Through trial and error, we identified some pain points before we developed the extension. The traditional way is to measure out the distance between each table in AutoCAD or Revit drawings, and then indicate seats as vacant, one by one. Working with hundreds of tables and chairs is a time-consuming task, leading to low efficiency and errors, especially in the large-scale projects we are dealing with. We are aware that we are responsible for human lives, so it has to be as accurate as possible. If we used the traditional method, we wouldn’t be able to get immediate results on the spot, making live tests of different scenarios with different social distances and collaborating with others in real-time impossible. By the time the drawing is completed, clients may give additional information that changes the scope. 

“Working with hundreds of tables and chairs is a time-consuming task, leading to low efficiency and errors, especially in the  large scale projects we are dealing with. We are aware that we are responsible for human lives, so it has to be as accurate as possible.”

A workplace floor plan produced in LayOut, with social-distancing parameters in place, representing seats that can be occupied in green, to-be-vacant seats in red.

A workplace floor plan produced in LayOut, with social-distancing parameters in place, representing seats that can be occupied in green, to-be-vacant seats in red. 

 

Could you walk us through how this extension works?

Step 1: Import a LayOut drawing

SketchUp’s interoperability made it easy to work with other file formats. All you need is a LayOut drawing in DWG format, a vectorized PDF file, or an IFC model. Simply import the reference file into SketchUp Pro.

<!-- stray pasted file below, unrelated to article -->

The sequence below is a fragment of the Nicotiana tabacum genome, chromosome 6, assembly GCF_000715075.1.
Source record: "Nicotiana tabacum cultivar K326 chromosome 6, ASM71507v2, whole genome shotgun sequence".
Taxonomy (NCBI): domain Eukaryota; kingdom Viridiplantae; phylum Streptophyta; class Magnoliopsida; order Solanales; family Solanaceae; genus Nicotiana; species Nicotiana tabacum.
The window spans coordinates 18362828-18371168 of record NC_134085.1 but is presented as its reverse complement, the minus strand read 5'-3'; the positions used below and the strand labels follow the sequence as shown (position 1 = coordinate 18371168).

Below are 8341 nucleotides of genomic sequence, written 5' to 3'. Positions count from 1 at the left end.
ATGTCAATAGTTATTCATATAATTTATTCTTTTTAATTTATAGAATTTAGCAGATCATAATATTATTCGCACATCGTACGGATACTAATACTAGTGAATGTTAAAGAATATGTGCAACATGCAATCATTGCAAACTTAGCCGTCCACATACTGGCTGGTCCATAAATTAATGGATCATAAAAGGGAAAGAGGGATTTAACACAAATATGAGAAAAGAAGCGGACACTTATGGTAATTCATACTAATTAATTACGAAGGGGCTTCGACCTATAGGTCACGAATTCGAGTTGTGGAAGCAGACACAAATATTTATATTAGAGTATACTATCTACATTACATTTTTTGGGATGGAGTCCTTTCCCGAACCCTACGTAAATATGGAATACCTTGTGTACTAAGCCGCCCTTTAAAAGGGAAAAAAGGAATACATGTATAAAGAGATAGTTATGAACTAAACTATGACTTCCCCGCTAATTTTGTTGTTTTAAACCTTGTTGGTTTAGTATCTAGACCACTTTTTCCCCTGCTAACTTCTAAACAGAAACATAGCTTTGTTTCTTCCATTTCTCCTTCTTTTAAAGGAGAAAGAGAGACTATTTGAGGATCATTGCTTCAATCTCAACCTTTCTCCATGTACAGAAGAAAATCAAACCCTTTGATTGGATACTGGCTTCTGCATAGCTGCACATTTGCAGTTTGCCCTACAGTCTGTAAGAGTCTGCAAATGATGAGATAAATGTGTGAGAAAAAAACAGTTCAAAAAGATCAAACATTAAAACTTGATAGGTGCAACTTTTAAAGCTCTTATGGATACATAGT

Step 2: Define social-distance metrics

The extension allows users to set up the social-distancing space in feet or meters. 

Setting up social-distance metrics in the project plan.

Setting up social-distance metrics in the project plan. 

 

Seat availability changes as social-distance metrics changes.

Seat availability changes as social-distance metrics changes. 

 

Step 3: Define seats

Define the seats and floor area, and it’ll recognize the same type of seating across the entire project floor plan. 

Select similar seats easily with a Select Similar Objects function.

Select similar seats easily with a Select Similar Objects function.

 

Groups can be created with preset definitions: open space, semi-open space and enclosed rooms. You can also name and navigate to rooms and areas easily.

Create different zones by using the Create New Distancing Group function.

Create different zones by using the Create New Distancing Group function.

 

Designers and architects can quickly filter by active/inactive/screened seat status, and the number of active and inactive seats will immediately be reflected in the Entity Info panel. In our practice, we generally avoid using workstation screens because people can’t hear each other well with these up.

Select seats with the same status by clicking the Select Same Status Objects function.

Select seats with the same status by clicking the Select Same Status Objects function.